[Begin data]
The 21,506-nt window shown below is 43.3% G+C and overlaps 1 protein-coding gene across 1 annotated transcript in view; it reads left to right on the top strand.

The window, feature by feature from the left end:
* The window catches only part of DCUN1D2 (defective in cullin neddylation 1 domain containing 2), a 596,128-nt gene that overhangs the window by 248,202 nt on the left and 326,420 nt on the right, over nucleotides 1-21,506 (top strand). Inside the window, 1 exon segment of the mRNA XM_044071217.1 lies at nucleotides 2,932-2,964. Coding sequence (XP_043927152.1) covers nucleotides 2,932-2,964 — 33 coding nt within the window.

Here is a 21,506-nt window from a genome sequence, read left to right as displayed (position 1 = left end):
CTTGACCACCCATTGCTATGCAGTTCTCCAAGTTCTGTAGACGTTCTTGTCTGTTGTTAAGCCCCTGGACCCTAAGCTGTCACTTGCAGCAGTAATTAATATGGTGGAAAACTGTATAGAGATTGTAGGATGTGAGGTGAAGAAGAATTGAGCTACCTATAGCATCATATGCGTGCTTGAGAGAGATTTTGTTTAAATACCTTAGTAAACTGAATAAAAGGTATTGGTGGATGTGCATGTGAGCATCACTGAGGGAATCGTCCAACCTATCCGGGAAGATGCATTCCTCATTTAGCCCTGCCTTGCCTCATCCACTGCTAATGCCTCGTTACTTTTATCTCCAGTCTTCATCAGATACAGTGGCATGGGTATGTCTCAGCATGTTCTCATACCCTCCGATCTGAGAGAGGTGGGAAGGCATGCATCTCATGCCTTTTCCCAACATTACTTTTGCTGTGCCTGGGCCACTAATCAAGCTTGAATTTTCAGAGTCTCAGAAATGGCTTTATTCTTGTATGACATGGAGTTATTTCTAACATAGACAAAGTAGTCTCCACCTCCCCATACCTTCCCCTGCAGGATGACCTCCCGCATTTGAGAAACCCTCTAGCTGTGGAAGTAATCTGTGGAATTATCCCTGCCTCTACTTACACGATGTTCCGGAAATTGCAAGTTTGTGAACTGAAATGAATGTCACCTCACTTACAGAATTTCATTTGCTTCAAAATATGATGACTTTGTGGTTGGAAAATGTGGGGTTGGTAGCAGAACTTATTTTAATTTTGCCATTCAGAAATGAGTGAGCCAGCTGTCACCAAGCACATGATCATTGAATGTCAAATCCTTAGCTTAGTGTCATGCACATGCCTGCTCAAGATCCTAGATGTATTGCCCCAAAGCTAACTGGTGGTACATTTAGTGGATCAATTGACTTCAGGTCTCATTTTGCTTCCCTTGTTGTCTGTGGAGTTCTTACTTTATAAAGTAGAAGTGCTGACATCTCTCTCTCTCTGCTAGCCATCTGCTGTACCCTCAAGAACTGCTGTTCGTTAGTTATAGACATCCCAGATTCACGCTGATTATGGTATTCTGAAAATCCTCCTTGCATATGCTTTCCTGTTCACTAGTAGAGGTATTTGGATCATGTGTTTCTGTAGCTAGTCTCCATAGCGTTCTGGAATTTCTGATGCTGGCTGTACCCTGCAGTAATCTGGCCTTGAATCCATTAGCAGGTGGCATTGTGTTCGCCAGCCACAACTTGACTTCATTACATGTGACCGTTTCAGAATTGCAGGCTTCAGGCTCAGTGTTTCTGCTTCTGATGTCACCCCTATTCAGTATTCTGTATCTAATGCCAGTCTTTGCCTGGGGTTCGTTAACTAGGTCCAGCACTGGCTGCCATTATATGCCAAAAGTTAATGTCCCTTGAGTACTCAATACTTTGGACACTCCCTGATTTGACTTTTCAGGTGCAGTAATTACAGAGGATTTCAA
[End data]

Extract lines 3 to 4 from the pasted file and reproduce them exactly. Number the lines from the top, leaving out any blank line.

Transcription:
* The window catches only part of DCUN1D2 (defective in cullin neddylation 1 domain containing 2), a 596,128-nt gene that overhangs the window by 248,202 nt on the left and 326,420 nt on the right, over nucleotides 1-21,506 (top strand). Inside the window, 1 exon segment of the mRNA XM_044071217.1 lies at nucleotides 2,932-2,964. Coding sequence (XP_043927152.1) covers nucleotides 2,932-2,964 — 33 coding nt within the window.

Here is a 21,506-nt window from a genome sequence, read left to right as displayed (position 1 = left end):